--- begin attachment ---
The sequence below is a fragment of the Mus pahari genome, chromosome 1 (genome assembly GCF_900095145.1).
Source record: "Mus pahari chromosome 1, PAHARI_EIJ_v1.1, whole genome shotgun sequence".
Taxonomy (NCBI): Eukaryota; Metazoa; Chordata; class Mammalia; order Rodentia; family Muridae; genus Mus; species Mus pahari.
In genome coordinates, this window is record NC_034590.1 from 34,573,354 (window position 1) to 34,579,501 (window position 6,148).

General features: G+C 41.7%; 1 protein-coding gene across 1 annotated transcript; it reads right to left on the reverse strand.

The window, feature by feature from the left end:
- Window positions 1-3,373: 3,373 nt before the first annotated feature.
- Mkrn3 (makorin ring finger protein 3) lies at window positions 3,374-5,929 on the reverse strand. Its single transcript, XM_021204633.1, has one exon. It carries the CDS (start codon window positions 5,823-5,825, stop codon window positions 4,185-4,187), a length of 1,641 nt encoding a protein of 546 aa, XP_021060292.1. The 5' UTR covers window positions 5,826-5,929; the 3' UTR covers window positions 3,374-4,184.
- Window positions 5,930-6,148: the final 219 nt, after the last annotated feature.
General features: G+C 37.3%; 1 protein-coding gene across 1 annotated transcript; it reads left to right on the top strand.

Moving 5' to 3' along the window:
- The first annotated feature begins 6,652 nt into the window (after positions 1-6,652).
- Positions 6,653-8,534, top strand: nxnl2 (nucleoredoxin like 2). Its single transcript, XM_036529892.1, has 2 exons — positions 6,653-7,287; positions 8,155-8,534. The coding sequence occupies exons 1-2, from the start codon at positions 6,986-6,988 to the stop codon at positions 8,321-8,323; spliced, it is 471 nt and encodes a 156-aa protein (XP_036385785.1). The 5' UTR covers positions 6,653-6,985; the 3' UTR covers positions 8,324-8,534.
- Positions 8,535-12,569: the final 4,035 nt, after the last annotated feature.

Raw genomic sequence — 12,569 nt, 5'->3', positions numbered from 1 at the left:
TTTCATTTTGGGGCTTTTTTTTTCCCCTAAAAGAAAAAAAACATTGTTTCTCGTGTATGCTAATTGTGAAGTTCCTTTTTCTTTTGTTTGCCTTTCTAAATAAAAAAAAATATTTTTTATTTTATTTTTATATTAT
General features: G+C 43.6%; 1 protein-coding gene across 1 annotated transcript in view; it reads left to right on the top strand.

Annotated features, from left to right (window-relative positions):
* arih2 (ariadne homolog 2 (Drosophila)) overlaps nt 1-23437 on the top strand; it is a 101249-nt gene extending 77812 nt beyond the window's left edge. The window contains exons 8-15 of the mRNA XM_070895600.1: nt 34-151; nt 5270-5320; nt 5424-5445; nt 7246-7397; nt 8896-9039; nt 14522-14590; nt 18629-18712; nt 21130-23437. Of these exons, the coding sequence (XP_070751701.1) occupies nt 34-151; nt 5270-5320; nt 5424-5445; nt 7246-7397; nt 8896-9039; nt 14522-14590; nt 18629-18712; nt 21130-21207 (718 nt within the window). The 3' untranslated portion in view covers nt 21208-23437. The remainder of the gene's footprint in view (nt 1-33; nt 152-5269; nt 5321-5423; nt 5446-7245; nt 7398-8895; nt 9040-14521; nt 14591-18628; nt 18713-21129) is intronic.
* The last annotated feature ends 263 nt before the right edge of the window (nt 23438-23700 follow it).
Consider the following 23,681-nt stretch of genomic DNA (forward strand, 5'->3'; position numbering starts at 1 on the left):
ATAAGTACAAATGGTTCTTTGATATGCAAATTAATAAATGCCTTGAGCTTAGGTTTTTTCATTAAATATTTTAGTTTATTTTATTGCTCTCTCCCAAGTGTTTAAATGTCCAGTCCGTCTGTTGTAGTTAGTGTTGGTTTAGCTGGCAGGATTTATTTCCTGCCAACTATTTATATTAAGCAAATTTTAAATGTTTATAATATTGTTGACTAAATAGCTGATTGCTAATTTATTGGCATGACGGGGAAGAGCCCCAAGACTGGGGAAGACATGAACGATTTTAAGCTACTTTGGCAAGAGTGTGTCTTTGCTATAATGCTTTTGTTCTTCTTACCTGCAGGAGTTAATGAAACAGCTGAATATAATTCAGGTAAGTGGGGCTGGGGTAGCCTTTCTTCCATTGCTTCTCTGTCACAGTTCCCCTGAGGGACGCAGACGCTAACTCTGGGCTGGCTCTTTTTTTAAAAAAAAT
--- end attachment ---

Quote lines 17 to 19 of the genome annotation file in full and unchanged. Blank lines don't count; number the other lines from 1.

General features: G+C 43.6%; 1 protein-coding gene across 1 annotated transcript in view; it reads left to right on the top strand.

Annotated features, from left to right (window-relative positions):
* arih2 (ariadne homolog 2 (Drosophila)) overlaps nt 1-23437 on the top strand; it is a 101249-nt gene extending 77812 nt beyond the window's left edge. The window contains exons 8-15 of the mRNA XM_070895600.1: nt 34-151; nt 5270-5320; nt 5424-5445; nt 7246-7397; nt 8896-9039; nt 14522-14590; nt 18629-18712; nt 21130-23437. Of these exons, the coding sequence (XP_070751701.1) occupies nt 34-151; nt 5270-5320; nt 5424-5445; nt 7246-7397; nt 8896-9039; nt 14522-14590; nt 18629-18712; nt 21130-21207 (718 nt within the window). The 3' untranslated portion in view covers nt 21208-23437. The remainder of the gene's footprint in view (nt 1-33; nt 152-5269; nt 5321-5423; nt 5446-7245; nt 7398-8895; nt 9040-14521; nt 14591-18628; nt 18713-21129) is intronic.